All of us negotiate in some capacity each day, here are some tips for successful…
In September, I mentioned that as an attorney I'm always negotiating for my Clients as it's a key part of my job. However, all of us negotiate each day and the team of lawyers at The Doyle Law Group, P.A. have put together five tips. We unveiled the first two tips in Part 1 of Five Tips for Successful Negotiations, and as promised, here are the last three.
Tips for Successful Negotiation
Tip #3: Plan Your First Offer or Counteroffer AND Aim High. I suggest that after you have done your research and know the basic range in which you should negotiate, plan your first offer or counteroffer, and prepare to back it up with facts that justify it.
I always make offers supported by facts that make my offer appear generous when in truth (in most cases) it is beyond the best I could hope for. Most negotiators will tell you it’s best to let the opposition make the first offer if you can, but I do not always feel that way.
It depends on the case.
Setting the Bar High
If I really need to set the bar high and come out hard (such as an injury case against an insurance company), then I need to come out first with a very high demand supported by blown up photographs and detailed calculations and estimates, etc that support my number. I do this to show them immediately that this will NOT be a small case and we will not be low-balled and to show them we are prepared and aggressive.
Don't Get Low-Balled
If I did not handle it this way, then they would come out with their own low-ball offer supported by their written evidence and start the process off low, and I don’t want that.
It puts me on the defensive from the outset.
On the other hand, if you are dealing with an inexperienced opponent, or someone with less subject matter knowledge than you, you may want to let them make the first offer because it may be much higher than you think, and it may make you raise your expectations.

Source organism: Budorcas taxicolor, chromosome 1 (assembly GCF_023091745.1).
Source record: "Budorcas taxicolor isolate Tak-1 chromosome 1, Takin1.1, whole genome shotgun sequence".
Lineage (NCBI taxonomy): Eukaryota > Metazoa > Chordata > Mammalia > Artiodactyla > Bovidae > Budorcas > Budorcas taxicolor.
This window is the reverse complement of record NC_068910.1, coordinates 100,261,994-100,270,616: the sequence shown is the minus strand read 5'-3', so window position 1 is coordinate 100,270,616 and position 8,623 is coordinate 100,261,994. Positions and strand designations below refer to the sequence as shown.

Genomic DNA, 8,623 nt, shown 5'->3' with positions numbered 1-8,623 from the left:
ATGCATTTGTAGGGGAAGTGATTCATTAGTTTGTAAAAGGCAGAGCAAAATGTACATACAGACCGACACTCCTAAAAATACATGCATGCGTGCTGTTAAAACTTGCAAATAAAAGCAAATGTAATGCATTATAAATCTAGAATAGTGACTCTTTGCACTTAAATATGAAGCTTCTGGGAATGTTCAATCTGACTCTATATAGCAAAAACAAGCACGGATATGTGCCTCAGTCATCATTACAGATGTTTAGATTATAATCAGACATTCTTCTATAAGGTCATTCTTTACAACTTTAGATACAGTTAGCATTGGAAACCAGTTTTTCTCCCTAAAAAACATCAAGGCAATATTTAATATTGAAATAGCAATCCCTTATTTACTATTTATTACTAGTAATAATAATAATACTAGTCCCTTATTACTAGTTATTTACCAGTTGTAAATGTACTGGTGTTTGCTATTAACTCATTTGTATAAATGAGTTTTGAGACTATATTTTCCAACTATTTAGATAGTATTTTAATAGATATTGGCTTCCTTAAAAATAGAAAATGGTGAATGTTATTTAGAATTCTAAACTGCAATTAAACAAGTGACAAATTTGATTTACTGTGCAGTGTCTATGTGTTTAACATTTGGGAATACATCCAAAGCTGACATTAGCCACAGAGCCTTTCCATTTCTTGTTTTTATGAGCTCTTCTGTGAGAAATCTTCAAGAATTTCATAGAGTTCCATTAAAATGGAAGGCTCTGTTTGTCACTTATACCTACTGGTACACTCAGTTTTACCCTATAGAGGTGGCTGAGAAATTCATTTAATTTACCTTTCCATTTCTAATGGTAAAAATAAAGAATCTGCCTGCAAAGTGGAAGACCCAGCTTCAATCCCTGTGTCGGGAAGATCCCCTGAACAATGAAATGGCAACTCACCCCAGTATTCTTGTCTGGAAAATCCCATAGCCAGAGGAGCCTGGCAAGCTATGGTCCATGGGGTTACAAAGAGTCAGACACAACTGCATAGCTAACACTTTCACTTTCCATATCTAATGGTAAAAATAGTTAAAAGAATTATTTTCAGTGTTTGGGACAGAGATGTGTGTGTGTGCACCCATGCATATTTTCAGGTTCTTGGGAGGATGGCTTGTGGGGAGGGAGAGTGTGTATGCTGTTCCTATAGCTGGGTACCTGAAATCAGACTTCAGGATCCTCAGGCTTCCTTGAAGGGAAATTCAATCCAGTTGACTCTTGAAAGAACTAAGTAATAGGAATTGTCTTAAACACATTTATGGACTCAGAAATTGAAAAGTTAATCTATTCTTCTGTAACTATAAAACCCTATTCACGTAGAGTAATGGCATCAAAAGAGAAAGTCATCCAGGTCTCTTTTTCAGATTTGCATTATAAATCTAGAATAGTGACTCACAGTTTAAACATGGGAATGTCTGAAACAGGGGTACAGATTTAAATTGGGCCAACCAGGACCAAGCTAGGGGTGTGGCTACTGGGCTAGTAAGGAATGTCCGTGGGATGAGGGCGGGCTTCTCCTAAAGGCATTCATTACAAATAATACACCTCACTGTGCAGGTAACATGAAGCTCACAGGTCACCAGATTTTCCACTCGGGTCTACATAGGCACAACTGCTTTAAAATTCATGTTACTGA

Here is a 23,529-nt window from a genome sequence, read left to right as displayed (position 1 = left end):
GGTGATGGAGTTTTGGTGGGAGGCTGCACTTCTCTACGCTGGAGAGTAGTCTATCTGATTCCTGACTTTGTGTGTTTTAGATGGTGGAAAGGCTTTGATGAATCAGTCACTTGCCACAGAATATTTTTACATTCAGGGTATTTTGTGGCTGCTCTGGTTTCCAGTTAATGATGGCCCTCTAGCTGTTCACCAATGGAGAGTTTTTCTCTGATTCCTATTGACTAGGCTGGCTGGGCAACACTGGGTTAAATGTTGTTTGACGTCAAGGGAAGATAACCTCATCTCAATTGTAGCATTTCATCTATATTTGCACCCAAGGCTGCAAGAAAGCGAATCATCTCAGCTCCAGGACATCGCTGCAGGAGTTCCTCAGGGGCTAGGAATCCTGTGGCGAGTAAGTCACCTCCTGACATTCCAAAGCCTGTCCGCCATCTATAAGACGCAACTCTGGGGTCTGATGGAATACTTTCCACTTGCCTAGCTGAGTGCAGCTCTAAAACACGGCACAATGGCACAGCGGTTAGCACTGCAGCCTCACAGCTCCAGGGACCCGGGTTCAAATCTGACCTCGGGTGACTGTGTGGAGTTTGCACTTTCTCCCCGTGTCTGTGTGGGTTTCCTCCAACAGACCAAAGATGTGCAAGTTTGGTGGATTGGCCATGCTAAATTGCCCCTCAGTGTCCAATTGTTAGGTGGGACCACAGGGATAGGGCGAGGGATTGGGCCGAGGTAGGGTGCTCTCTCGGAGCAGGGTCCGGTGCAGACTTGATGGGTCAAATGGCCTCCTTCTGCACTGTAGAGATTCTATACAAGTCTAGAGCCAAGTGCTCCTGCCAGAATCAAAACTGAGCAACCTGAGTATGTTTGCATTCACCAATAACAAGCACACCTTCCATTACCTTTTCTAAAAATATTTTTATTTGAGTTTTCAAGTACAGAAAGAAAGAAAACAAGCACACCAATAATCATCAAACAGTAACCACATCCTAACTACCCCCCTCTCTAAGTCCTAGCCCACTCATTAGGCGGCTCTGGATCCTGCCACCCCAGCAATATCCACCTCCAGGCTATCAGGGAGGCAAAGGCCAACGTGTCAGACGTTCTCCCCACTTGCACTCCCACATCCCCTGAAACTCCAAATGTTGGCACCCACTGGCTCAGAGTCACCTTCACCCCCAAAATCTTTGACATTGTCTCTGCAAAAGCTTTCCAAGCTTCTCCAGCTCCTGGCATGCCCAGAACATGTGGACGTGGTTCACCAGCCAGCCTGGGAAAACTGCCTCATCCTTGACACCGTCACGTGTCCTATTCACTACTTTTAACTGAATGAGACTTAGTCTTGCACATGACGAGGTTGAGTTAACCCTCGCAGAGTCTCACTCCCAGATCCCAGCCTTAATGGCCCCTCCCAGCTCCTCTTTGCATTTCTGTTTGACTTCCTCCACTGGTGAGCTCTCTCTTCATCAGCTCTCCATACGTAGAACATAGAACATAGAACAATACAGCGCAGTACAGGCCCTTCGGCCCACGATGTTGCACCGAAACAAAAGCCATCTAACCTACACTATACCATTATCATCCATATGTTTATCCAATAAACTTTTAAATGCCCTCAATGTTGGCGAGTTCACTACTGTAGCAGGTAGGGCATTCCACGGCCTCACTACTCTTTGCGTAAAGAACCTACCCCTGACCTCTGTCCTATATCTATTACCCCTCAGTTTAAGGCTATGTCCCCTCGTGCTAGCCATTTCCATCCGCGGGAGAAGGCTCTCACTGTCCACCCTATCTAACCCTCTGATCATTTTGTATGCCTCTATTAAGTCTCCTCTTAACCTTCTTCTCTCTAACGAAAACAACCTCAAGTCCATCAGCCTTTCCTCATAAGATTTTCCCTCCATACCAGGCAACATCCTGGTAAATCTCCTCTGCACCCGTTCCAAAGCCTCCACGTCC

I have had some opponents start out beyond the midpoint of our high and low goals, and accordingly I met with my Client, raised the bar a little, and settled in excess of our expectations. The main point here again is to know what you are going to offer or counter offer and support it with evidence.
DO NOT ALLOW a low-ball first offer or counter-offer knock you off track or discourage you.
Tip #4: Plan and Practice Rejections and Reactions. If you are new to negotiating, you will learn it can be very hard to say no to some people.
Types of Negotiators
There are generally 4 types of negotiators:
- the charmer
- the bulldog
- the master of detail
- and the problem solver
Naturally there are others with different combinations, but most people who do it for a living fit into one of these categories.
The charmer is almost impossible to say no to and is sort of high pressure salesman that you cannot help but like.
The charmer needs to be cut-off on the friendship thing. It is usually a sales technique and a form of manipulation, so do not engage in it. Keep it business like and do not let them too far into your world. Make firm but polite refusals and do not engage when he talks about how his family other than required by politeness. If he keeps on, drop the politeness.
The bulldog tries to scare you into not taking the deal and is adept at bullying, making you feel foolish, and making you question your assumptions.
Dealing with the bulldog, it is essential to be nice, be firm, and match petty move with petty moves until he tires of it. He will.
The Master of Detail
The master of detail spouts of facts, figures, and enough details to fill an encyclopedia. Its only after the negotiation do you realize that 99% of the facts and figures were either half wrong or had nothing to do with the negotiation and it was a ploy to intimidate you and again make you question your expertise which in turn makes you question your bargaining position.
In any case with any type of negotiation, prepare yourself to say no firmly, and shake your head when you do it. Tell them that the offer is just not acceptable and do not leave any room to be pressed. Never say “well I don’t know”, or “I’m just not sure”, as that will invite an attack.